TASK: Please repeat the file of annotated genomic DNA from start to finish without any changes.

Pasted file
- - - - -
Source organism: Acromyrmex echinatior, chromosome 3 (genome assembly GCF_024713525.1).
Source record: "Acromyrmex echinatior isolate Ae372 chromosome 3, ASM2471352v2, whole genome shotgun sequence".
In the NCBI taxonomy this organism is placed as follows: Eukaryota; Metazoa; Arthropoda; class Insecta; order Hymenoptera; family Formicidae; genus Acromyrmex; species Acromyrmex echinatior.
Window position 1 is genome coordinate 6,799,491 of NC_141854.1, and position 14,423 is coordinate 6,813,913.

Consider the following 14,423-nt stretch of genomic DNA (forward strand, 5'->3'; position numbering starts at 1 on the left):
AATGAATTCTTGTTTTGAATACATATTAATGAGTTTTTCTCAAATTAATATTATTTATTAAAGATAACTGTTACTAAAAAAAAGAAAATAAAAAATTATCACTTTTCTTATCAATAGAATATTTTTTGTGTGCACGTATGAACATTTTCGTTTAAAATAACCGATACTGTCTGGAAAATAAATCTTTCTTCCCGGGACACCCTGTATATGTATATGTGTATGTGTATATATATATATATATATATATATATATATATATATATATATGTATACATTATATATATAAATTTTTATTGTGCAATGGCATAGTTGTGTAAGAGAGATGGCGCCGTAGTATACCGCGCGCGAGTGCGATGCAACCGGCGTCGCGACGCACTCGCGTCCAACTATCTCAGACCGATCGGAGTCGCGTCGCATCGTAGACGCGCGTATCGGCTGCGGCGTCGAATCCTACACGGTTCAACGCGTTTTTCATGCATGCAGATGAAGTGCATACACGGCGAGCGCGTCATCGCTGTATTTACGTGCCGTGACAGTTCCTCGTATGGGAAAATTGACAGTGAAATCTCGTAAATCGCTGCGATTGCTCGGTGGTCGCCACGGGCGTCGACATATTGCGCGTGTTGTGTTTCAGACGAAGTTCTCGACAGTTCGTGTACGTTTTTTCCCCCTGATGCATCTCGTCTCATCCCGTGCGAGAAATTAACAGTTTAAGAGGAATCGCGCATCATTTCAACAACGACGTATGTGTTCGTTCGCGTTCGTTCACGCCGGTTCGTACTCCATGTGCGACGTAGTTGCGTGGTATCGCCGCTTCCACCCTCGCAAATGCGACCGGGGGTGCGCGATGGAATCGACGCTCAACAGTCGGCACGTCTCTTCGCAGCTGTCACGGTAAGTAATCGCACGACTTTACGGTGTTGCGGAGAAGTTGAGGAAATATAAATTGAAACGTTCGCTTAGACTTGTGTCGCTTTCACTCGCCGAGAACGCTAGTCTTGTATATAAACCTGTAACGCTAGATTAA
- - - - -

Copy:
Source organism: Acromyrmex echinatior, chromosome 3 (genome assembly GCF_024713525.1).
Source record: "Acromyrmex echinatior isolate Ae372 chromosome 3, ASM2471352v2, whole genome shotgun sequence".
In the NCBI taxonomy this organism is placed as follows: Eukaryota; Metazoa; Arthropoda; class Insecta; order Hymenoptera; family Formicidae; genus Acromyrmex; species Acromyrmex echinatior.
Window position 1 is genome coordinate 6,799,491 of NC_141854.1, and position 14,423 is coordinate 6,813,913.

Consider the following 14,423-nt stretch of genomic DNA (forward strand, 5'->3'; position numbering starts at 1 on the left):
AATGAATTCTTGTTTTGAATACATATTAATGAGTTTTTCTCAAATTAATATTATTTATTAAAGATAACTGTTACTAAAAAAAAGAAAATAAAAAATTATCACTTTTCTTATCAATAGAATATTTTTTGTGTGCACGTATGAACATTTTCGTTTAAAATAACCGATACTGTCTGGAAAATAAATCTTTCTTCCCGGGACACCCTGTATATGTATATGTGTATGTGTATATATATATATATATATATATATATATATATATATATATATGTATACATTATATATATAAATTTTTATTGTGCAATGGCATAGTTGTGTAAGAGAGATGGCGCCGTAGTATACCGCGCGCGAGTGCGATGCAACCGGCGTCGCGACGCACTCGCGTCCAACTATCTCAGACCGATCGGAGTCGCGTCGCATCGTAGACGCGCGTATCGGCTGCGGCGTCGAATCCTACACGGTTCAACGCGTTTTTCATGCATGCAGATGAAGTGCATACACGGCGAGCGCGTCATCGCTGTATTTACGTGCCGTGACAGTTCCTCGTATGGGAAAATTGACAGTGAAATCTCGTAAATCGCTGCGATTGCTCGGTGGTCGCCACGGGCGTCGACATATTGCGCGTGTTGTGTTTCAGACGAAGTTCTCGACAGTTCGTGTACGTTTTTTCCCCCTGATGCATCTCGTCTCATCCCGTGCGAGAAATTAACAGTTTAAGAGGAATCGCGCATCATTTCAACAACGACGTATGTGTTCGTTCGCGTTCGTTCACGCCGGTTCGTACTCCATGTGCGACGTAGTTGCGTGGTATCGCCGCTTCCACCCTCGCAAATGCGACCGGGGGTGCGCGATGGAATCGACGCTCAACAGTCGGCACGTCTCTTCGCAGCTGTCACGGTAAGTAATCGCACGACTTTACGGTGTTGCGGAGAAGTTGAGGAAATATAAATTGAAACGTTCGCTTAGACTTGTGTCGCTTTCACTCGCCGAGAACGCTAGTCTTGTATATAAACCTGTAACGCTAGATTAA